Only issue is how much United get for fallen star
THE update on the current psychological condition of Wayne Rooney is about getting the England striker back to where he feels most comfortable: in a blue shirt.
It's Chelsea's colours Rooney sees as the ideal fit now, but wrestling himself out of the Manchester United jersey he probably thought would have been of use only for a bonfire by now is proving complicated.
Regardless of your opinion of the complaints issued on Rooney's behalf suggesting he is "angry and confused" at Old Trafford, you have to admire the opportunism and the strategy executed by his advisors.
When a player – or should we say those close to him – publicly attacks his own manager and board, his position is usually deemed untenable.
The problem for David Moyes and Manchester United is that's exactly what the unsettled striker wants. To be shown the door. Put on the transfer list. Told he is no longer worthy of the United badge as the cameras focus on supporters testing the flammability of his No 10 shirt.
United's unwillingness to negotiate with those who want him – or specifically Chelsea who've been the prime pursuers for several weeks – means a public row needed engineering via other means.
High profile transfers of this nature are, ultimately, a blame game and Rooney last night saw his chance to pin his eventual departure at the gates of the new chief executive and manager.
It will only sour his relationship further with the United supporters, of course, but it's the end result of getting Rooney to Stamford Bridge that's at play here.
The remarks issued on his behalf suggest a player who's gone well beyond caring what The Stretford End thinks. United have said privately Rooney would have to make a formal transfer request. If last night wasn't quite it, it won't be such a grand leap if a written one lands on Ed Woodward's desk this afternoon.
Rooney has wilfully interpreted a series of ambiguous quotes as a slight on his contribution to Manchester United's past and how much he will contribute to the future.
What in any other circumstances would have been a slight divot on the Old Trafford turf has been resourcefully transformed into Mount Olympus.
The notion Rooney saw a few remarks in the Sunday papers and suddenly decided he needed clarification on his future is as preposterous as the suggestion he is not fully aware of precisely who will sign him the moment United are willing to negotiate. Jose hasn't been able to stop himself giving the game away.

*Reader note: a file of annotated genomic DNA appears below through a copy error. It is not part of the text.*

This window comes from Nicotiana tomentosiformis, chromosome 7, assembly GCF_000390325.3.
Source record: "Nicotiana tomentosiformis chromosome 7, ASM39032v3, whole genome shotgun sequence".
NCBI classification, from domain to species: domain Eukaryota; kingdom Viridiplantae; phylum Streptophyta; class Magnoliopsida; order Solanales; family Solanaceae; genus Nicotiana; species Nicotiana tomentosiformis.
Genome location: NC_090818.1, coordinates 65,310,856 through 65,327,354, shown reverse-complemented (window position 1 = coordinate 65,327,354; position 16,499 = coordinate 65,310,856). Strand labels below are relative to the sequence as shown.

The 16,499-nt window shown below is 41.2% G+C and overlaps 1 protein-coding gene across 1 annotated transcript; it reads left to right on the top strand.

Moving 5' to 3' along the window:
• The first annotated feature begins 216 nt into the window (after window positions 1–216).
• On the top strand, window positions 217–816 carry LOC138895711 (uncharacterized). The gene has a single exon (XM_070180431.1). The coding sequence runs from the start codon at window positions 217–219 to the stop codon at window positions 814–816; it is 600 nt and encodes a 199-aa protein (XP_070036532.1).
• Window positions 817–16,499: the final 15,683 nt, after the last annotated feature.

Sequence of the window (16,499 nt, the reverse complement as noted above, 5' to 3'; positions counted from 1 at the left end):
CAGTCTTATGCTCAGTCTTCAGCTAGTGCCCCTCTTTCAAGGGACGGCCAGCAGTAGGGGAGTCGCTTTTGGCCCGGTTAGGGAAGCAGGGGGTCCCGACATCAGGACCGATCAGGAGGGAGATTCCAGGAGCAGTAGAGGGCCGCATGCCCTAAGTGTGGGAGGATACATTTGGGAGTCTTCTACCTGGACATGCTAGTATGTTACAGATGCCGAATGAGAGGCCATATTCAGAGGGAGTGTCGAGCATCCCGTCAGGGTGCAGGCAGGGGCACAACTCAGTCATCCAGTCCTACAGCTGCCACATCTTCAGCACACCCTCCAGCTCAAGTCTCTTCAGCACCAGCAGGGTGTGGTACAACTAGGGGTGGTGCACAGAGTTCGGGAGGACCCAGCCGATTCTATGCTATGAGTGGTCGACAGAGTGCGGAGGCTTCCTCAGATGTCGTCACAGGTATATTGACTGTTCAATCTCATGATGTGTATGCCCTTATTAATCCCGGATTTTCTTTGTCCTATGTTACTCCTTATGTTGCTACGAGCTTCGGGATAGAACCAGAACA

Rooney's problem since the end of last season has been simple. How do you get out of United into Mourinho's arms if the club genuinely does not want to sell?
If Alex Ferguson was still there it might've been easier. Their relationship was broken, Ferguson putting Rooney into an invidious position with the United faithful by suggesting – erroneously it is now said – the England striker asked for a transfer.
The appointment of Moyes was a hindrance. It gave the impression a fresh start was possible, but the only clarification during the new manager's first press outing was confirmation how little had changed.
When Moyes stated Rooney was not for sale and he wanted him to stay, a statement from the player welcoming the show of support could have brought resolution. Rooney said nothing in the midst of Moyes' conciliatory words.
Rooney is aware that, to leave, he has to formally ask for a transfer. Not only that, he has to make it impossible for Moyes to consider him. The last 24 hours are part of the process of creating an unsustainable relationship.
United's strategy must surely now switch to securing as much as possible for a player who wants out.
They are worried about selling to a rival, but in truth this situation developed because of concerns about Rooney's fitness, how well he looks after himself off the park, and whether he'd ever rediscover the same dynamism at the age of 27 he had when he was 21.
If you're not selecting Rooney for Champions League ties with Real Madrid, it's hard to appear too wounded when he decides he wants to leave.
United may be reluctant traders but if a hefty cheque from Roman Abramovich is banked, not mournful ones.
And, if Moyes does get £25m, he could always cheekily issue a parting shot that's it's not bad business for selling a squad player. (© Daily Telegraph, London)